US9743745B2 - Optimized cord clip - Google Patents

Optimized cord clip Download PDF

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Publication number
US9743745B2
US9743745B2 US14/873,643 US201514873643A US9743745B2 US 9743745 B2 US9743745 B2 US 9743745B2 US 201514873643 A US201514873643 A US 201514873643A US 9743745 B2 US9743745 B2 US 9743745B2
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strap
channel
portion
disposed
cord
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US20170095067A1 (en
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Stephen Duddy
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Logitech Europe SA
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Logitech Europe SA
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Assigned to LOGITECH EUROPE, S.A. reassignment LOGITECH EUROPE, S.A. ASSIGNMENT OF ASSIGNORS INTEREST (SEE DOCUMENT FOR DETAILS). Assignors: JAYBIRD, LLC
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    • AHUMAN NECESSITIES
    • A45HAND OR TRAVELLING ARTICLES
    • A45FTRAVELLING OR CAMP EQUIPMENT: SACKS OR PACKS CARRIED ON THE BODY
    • A45F5/00Holders or carriers for hand articles; Holders or carriers for use while travelling or camping
    • A45F5/02Fastening articles to the garment
    • AHUMAN NECESSITIES
    • A45HAND OR TRAVELLING ARTICLES
    • A45FTRAVELLING OR CAMP EQUIPMENT: SACKS OR PACKS CARRIED ON THE BODY
    • A45F2200/00Details not otherwise provided for in A45F
    • A45F2200/05Holder or carrier for specific articles
    • A45F2200/0508Portable audio devices, e.g. walkman, discman, radio, MP3 player, headphones

Abstract

An optimized cord clip configured to leverage the structural features of a user's clothing to more effectively secure an audio cord. Embodiment of the present disclosure include a coupling device that serves to securely connect the strap to an audio cord, the strap itself also being securely clasped onto another item. The coupling device prevents unnecessary cord slip by employing a snap-fitting feature that securely manages the audio cord. At the same time, the clasping mechanism provided by the unique configuration of the strap, pockets, and ferromagnetic metals enables the cord clip to resist rotational forces exerted on the cord clip when a user is engaged in a physical activity imposing such forces.

Description

TECHNICAL FIELD

The present technology relates generally to the field of personal audio devices, and more particularly to securing cords used with such devices.

BACKGROUND

The use of personal audio and media devices has become pervasive in recent years. Today's audio and media devices are small enough that they can now be used in a much wider range of activities than earlier devices. Though many of these devices come equipped with internal speakers for audio playback, nearly all such devices are also equipped with an auxiliary or other port for enabling a user to connect a pair of headphones or earphones (used interchangeably throughout this disclosure) to the device. Headphones and earphone devices have further enabled users to listen to audio and other media (e.g. music, voice, etc.) while engaging in other activities. For example, if a user wants to listen to music while going for a run, they can simply put on a pair of headphones, connect the headphones to a small multi-media device (e.g. a smartphone, MP3 player, etc.) and enjoy their music while they exercise.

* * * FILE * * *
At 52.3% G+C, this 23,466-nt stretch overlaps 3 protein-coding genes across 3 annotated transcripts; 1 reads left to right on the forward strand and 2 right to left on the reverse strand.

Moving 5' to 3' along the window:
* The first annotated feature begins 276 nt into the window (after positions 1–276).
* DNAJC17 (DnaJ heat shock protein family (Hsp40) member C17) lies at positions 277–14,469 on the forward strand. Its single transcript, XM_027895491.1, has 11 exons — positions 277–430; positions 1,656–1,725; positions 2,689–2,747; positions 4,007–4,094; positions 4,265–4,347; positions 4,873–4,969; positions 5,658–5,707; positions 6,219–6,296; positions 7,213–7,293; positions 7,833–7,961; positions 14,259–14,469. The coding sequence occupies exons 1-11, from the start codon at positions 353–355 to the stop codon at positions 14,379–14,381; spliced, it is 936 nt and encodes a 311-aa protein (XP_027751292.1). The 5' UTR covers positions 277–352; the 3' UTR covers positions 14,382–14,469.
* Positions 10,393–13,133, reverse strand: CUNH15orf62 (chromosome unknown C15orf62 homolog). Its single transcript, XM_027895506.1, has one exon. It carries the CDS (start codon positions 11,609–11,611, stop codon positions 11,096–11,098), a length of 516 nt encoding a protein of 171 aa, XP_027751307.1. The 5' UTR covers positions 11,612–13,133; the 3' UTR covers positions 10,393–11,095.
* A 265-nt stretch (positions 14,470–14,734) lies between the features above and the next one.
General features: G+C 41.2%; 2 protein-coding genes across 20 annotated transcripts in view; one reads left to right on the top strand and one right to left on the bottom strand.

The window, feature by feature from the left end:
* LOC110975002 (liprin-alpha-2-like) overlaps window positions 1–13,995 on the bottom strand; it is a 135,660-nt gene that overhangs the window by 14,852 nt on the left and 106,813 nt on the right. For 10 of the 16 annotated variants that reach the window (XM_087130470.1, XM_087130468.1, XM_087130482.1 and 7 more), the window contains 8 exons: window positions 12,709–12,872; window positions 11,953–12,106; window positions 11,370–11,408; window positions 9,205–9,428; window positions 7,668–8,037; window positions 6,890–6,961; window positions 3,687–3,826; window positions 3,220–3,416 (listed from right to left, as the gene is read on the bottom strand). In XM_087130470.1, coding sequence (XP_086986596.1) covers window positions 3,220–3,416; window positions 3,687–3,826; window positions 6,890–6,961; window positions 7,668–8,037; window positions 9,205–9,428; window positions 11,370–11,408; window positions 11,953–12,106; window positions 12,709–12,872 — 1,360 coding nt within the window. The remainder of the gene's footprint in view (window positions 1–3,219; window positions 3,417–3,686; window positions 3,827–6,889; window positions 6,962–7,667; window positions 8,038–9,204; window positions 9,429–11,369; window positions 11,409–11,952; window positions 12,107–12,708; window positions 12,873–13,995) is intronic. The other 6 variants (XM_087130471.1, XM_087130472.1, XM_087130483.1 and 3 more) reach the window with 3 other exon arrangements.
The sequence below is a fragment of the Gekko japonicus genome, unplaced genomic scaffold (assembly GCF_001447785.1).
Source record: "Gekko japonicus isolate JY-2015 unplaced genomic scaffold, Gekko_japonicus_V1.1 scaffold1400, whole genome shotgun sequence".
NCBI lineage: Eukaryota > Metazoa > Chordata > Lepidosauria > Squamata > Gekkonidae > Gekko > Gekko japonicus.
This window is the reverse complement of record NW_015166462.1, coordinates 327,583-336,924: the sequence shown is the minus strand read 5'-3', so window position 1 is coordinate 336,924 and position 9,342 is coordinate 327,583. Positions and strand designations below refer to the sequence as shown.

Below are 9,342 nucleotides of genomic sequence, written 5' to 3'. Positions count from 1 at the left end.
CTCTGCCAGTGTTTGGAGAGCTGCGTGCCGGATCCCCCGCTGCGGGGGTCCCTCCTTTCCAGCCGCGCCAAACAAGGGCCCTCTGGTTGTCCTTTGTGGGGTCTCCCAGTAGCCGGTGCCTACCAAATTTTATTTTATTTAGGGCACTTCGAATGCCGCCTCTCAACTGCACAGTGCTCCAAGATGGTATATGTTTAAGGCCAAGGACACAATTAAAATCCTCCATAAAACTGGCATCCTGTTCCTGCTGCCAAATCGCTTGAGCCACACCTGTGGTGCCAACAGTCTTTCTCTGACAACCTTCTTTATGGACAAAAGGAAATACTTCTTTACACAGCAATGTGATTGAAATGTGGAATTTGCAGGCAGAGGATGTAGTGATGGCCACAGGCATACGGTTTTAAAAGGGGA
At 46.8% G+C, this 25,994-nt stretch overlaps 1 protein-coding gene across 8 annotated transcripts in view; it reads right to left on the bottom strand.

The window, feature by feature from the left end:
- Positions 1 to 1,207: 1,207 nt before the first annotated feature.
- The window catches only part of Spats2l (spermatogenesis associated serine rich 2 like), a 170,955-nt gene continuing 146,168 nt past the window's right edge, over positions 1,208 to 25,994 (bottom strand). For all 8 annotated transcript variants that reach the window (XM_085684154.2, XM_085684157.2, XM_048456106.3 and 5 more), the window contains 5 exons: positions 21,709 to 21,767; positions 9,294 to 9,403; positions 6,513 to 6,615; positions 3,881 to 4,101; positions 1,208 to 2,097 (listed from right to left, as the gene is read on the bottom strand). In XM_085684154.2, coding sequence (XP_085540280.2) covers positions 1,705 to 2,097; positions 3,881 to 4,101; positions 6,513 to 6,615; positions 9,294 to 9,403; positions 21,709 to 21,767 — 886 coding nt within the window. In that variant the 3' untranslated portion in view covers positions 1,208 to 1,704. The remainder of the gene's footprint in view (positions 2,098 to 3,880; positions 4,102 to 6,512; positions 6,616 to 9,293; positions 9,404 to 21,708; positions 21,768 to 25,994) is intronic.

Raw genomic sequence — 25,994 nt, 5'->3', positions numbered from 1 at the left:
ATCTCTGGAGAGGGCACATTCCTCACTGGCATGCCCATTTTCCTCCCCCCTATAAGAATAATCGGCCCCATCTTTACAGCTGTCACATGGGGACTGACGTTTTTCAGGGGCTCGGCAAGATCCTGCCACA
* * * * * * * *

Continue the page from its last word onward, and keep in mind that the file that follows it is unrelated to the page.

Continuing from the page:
Most earphone and headphone devices come equipped with a cord (containing wiring) used to electronically connect the speakers in the headphones to the signal producing functionality of the multimedia device being used. When user's wish to use their multimedia devices while performing a physical activity, they often place the multimedia device in a pocket of their clothing or secure the device using an armband, wristband, etc. Thus, the cord of the headphones runs from the multimedia device clear up to the user's head where the earphones are worn. As a user performs a physical activity, however, the cord can flail about in various directions, become tangled with or caught on other objects, and inevitably tug on the earphones themselves. This results in annoyance and discomfort for the user and often requires the user to make repeated adjustments with their device or to resituate the cord. Additionally, in some cases such movement of the audio cord can cause vibrations that translate into audio interference that disturbs quality of sound the user experiences.

In more advanced earphones, the earphone housings may be configured with various sensors and circuitry that provide additional functionality (e.g. heartrate detection, motion detection, etc.). The functionality of these devices requires secure and stable placement of the earphone in a user's ear. Thus, if the cord of these devices is jostled or moved about too vigorously during an activity, it can displace an earphone from its proper position and compromise the accuracy of the sensors embedded within. This can defeat the entire purpose for using the earphones. For example, a user may wish to use earphones with biometric sensors while jogging so that they can monitor their heartrate during an exercise session. If the cord is not properly secured while the user is jogging, the cord may repeatedly tug on earphones and undermine the ability of the sensors in the earphones to obtain an accurate reading. Accordingly, there is an even greater need for cord stability when using these advanced devices. Even where wireless earphones are used (i.e. such that the cord does not run all the way to the multimedia device), however, the cord nevertheless runs between the two earphones themselves (generally resting on the back portion of a user's neck). Movements of the cord in these devices, albeit less sever in many instances, can still give rise to the above mentioned drawbacks.